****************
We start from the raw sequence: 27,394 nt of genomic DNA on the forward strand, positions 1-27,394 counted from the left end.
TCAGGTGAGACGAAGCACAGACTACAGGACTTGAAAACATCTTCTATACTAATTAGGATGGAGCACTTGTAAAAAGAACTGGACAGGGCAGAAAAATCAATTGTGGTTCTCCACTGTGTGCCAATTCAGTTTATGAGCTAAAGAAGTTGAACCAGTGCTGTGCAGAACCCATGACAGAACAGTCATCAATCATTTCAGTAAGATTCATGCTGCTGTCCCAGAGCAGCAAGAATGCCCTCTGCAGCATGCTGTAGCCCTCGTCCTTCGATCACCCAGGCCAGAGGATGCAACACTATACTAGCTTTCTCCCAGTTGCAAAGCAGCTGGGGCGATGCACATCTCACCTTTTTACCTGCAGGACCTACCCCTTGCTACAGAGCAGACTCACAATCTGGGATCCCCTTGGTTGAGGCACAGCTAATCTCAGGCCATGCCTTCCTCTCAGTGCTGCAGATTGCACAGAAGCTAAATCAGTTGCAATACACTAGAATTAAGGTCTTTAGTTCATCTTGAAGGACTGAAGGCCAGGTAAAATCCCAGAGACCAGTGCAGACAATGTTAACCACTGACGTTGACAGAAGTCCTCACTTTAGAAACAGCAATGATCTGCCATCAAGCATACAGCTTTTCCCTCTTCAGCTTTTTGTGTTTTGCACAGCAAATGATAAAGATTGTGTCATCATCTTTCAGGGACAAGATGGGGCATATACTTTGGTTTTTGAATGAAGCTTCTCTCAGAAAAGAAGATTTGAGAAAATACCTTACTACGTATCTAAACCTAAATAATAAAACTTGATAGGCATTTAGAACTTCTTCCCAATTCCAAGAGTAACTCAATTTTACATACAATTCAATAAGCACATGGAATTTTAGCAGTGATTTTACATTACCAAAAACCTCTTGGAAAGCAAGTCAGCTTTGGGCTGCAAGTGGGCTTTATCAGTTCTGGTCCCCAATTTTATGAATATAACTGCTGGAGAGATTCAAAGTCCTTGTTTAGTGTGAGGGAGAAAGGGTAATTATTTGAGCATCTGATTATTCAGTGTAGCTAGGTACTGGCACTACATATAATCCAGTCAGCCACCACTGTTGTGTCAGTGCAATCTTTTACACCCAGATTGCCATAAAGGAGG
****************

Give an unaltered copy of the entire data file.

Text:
We start from the raw sequence: 27,394 nt of genomic DNA on the forward strand, positions 1-27,394 counted from the left end.
TCAGGTGAGACGAAGCACAGACTACAGGACTTGAAAACATCTTCTATACTAATTAGGATGGAGCACTTGTAAAAAGAACTGGACAGGGCAGAAAAATCAATTGTGGTTCTCCACTGTGTGCCAATTCAGTTTATGAGCTAAAGAAGTTGAACCAGTGCTGTGCAGAACCCATGACAGAACAGTCATCAATCATTTCAGTAAGATTCATGCTGCTGTCCCAGAGCAGCAAGAATGCCCTCTGCAGCATGCTGTAGCCCTCGTCCTTCGATCACCCAGGCCAGAGGATGCAACACTATACTAGCTTTCTCCCAGTTGCAAAGCAGCTGGGGCGATGCACATCTCACCTTTTTACCTGCAGGACCTACCCCTTGCTACAGAGCAGACTCACAATCTGGGATCCCCTTGGTTGAGGCACAGCTAATCTCAGGCCATGCCTTCCTCTCAGTGCTGCAGATTGCACAGAAGCTAAATCAGTTGCAATACACTAGAATTAAGGTCTTTAGTTCATCTTGAAGGACTGAAGGCCAGGTAAAATCCCAGAGACCAGTGCAGACAATGTTAACCACTGACGTTGACAGAAGTCCTCACTTTAGAAACAGCAATGATCTGCCATCAAGCATACAGCTTTTCCCTCTTCAGCTTTTTGTGTTTTGCACAGCAAATGATAAAGATTGTGTCATCATCTTTCAGGGACAAGATGGGGCATATACTTTGGTTTTTGAATGAAGCTTCTCTCAGAAAAGAAGATTTGAGAAAATACCTTACTACGTATCTAAACCTAAATAATAAAACTTGATAGGCATTTAGAACTTCTTCCCAATTCCAAGAGTAACTCAATTTTACATACAATTCAATAAGCACATGGAATTTTAGCAGTGATTTTACATTACCAAAAACCTCTTGGAAAGCAAGTCAGCTTTGGGCTGCAAGTGGGCTTTATCAGTTCTGGTCCCCAATTTTATGAATATAACTGCTGGAGAGATTCAAAGTCCTTGTTTAGTGTGAGGGAGAAAGGGTAATTATTTGAGCATCTGATTATTCAGTGTAGCTAGGTACTGGCACTACATATAATCCAGTCAGCCACCACTGTTGTGTCAGTGCAATCTTTTACACCCAGATTGCCATAAAGGAGG